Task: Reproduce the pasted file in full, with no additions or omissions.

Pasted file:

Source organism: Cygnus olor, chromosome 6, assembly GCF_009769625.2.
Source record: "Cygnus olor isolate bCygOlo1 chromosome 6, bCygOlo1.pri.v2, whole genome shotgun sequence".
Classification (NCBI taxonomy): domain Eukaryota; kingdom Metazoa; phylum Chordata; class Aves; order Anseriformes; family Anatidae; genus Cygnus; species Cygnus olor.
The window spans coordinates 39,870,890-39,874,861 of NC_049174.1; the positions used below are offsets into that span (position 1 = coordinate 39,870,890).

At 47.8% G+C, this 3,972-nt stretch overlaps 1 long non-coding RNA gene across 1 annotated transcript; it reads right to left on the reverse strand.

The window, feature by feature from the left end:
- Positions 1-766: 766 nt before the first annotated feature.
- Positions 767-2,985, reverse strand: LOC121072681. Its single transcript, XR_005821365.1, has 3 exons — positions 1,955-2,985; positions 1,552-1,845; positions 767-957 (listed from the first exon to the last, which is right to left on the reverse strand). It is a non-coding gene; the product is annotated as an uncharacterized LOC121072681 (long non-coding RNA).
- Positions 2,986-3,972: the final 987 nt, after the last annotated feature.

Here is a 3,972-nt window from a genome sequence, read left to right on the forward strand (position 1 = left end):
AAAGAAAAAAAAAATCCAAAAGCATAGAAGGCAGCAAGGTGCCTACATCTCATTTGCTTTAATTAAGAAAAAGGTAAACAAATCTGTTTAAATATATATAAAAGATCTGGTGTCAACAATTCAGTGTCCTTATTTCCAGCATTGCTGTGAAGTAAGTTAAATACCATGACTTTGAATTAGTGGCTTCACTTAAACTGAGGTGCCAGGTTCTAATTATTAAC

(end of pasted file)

Source organism: Cygnus olor, chromosome 6, assembly GCF_009769625.2.
Source record: "Cygnus olor isolate bCygOlo1 chromosome 6, bCygOlo1.pri.v2, whole genome shotgun sequence".
Classification (NCBI taxonomy): domain Eukaryota; kingdom Metazoa; phylum Chordata; class Aves; order Anseriformes; family Anatidae; genus Cygnus; species Cygnus olor.
The window spans coordinates 39,870,890-39,874,861 of NC_049174.1; the positions used below are offsets into that span (position 1 = coordinate 39,870,890).

At 47.8% G+C, this 3,972-nt stretch overlaps 1 long non-coding RNA gene across 1 annotated transcript; it reads right to left on the reverse strand.

The window, feature by feature from the left end:
- Positions 1-766: 766 nt before the first annotated feature.
- Positions 767-2,985, reverse strand: LOC121072681. Its single transcript, XR_005821365.1, has 3 exons — positions 1,955-2,985; positions 1,552-1,845; positions 767-957 (listed from the first exon to the last, which is right to left on the reverse strand). It is a non-coding gene; the product is annotated as an uncharacterized LOC121072681 (long non-coding RNA).
- Positions 2,986-3,972: the final 987 nt, after the last annotated feature.

Here is a 3,972-nt window from a genome sequence, read left to right on the forward strand (position 1 = left end):
AAAGAAAAAAAAAATCCAAAAGCATAGAAGGCAGCAAGGTGCCTACATCTCATTTGCTTTAATTAAGAAAAAGGTAAACAAATCTGTTTAAATATATATAAAAGATCTGGTGTCAACAATTCAGTGTCCTTATTTCCAGCATTGCTGTGAAGTAAGTTAAATACCATGACTTTGAATTAGTGGCTTCACTTAAACTGAGGTGCCAGGTTCTAATTATTAAC